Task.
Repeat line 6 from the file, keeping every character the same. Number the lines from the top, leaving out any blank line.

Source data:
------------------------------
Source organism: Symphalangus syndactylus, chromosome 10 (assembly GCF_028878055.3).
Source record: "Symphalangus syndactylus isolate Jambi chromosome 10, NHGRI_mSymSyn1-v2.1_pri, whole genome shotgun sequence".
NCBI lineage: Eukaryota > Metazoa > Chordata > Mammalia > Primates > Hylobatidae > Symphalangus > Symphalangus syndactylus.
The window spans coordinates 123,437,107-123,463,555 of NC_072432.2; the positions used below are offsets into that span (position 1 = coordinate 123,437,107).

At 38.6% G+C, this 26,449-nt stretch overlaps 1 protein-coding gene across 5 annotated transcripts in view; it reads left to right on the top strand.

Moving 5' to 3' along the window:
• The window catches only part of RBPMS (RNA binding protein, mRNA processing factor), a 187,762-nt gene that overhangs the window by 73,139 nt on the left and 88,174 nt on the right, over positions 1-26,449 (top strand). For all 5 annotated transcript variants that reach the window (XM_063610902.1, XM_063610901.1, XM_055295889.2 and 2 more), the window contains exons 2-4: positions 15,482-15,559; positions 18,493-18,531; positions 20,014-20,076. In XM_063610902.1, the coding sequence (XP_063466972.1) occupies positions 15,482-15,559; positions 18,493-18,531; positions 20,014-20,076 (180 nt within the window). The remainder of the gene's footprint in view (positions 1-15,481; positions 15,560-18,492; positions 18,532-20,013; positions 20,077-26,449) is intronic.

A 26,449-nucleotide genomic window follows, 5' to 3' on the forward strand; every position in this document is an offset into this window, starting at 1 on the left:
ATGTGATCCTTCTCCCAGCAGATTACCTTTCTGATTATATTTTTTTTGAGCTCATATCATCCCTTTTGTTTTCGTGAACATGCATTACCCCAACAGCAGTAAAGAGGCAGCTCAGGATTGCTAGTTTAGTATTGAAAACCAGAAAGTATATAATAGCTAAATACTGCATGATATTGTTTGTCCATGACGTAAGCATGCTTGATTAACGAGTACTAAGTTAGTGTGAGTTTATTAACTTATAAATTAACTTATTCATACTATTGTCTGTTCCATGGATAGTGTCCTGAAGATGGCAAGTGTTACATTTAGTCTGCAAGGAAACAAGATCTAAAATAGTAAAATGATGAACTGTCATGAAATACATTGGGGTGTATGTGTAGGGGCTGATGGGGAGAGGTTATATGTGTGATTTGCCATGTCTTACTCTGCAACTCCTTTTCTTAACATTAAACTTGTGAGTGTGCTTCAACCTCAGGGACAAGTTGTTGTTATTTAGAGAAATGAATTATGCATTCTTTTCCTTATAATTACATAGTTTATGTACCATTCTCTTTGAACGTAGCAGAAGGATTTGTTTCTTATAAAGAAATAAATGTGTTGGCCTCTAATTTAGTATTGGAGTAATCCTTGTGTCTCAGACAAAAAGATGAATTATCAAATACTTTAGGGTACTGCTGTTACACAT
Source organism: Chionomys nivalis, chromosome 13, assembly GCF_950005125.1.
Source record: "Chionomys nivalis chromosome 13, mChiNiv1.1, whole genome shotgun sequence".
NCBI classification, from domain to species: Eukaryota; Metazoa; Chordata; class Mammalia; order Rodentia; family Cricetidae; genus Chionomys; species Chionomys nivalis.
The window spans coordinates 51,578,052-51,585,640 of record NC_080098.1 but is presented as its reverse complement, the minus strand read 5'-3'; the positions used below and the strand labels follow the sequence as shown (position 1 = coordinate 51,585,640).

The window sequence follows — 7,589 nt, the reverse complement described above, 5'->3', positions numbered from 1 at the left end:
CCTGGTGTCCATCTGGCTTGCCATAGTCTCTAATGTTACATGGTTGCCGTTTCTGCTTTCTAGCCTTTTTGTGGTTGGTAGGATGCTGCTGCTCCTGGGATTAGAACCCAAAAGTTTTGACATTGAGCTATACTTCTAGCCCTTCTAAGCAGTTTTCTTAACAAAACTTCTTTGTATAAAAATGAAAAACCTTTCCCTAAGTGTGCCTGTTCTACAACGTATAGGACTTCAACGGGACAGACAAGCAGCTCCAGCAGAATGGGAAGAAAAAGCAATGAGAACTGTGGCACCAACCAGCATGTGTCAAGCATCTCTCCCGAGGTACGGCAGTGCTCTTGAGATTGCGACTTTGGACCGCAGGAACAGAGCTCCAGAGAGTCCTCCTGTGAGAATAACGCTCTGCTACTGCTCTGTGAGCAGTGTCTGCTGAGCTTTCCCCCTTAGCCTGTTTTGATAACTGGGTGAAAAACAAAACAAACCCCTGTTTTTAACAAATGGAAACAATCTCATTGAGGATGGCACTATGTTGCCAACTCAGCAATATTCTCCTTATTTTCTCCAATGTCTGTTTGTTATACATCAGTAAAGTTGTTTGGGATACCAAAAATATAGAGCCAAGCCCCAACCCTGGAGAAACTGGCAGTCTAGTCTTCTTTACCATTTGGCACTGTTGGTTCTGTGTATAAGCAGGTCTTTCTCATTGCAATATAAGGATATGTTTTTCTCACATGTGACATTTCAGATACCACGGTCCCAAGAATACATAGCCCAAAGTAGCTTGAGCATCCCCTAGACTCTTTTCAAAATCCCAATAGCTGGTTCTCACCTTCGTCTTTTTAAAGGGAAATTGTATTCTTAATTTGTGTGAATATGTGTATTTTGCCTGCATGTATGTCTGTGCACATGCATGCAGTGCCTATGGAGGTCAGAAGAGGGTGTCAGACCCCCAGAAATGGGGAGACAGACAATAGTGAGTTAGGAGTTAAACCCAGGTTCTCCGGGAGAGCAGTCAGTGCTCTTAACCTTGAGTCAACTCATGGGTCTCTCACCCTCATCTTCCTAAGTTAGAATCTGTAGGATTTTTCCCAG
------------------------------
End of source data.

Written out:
Moving 5' to 3' along the window: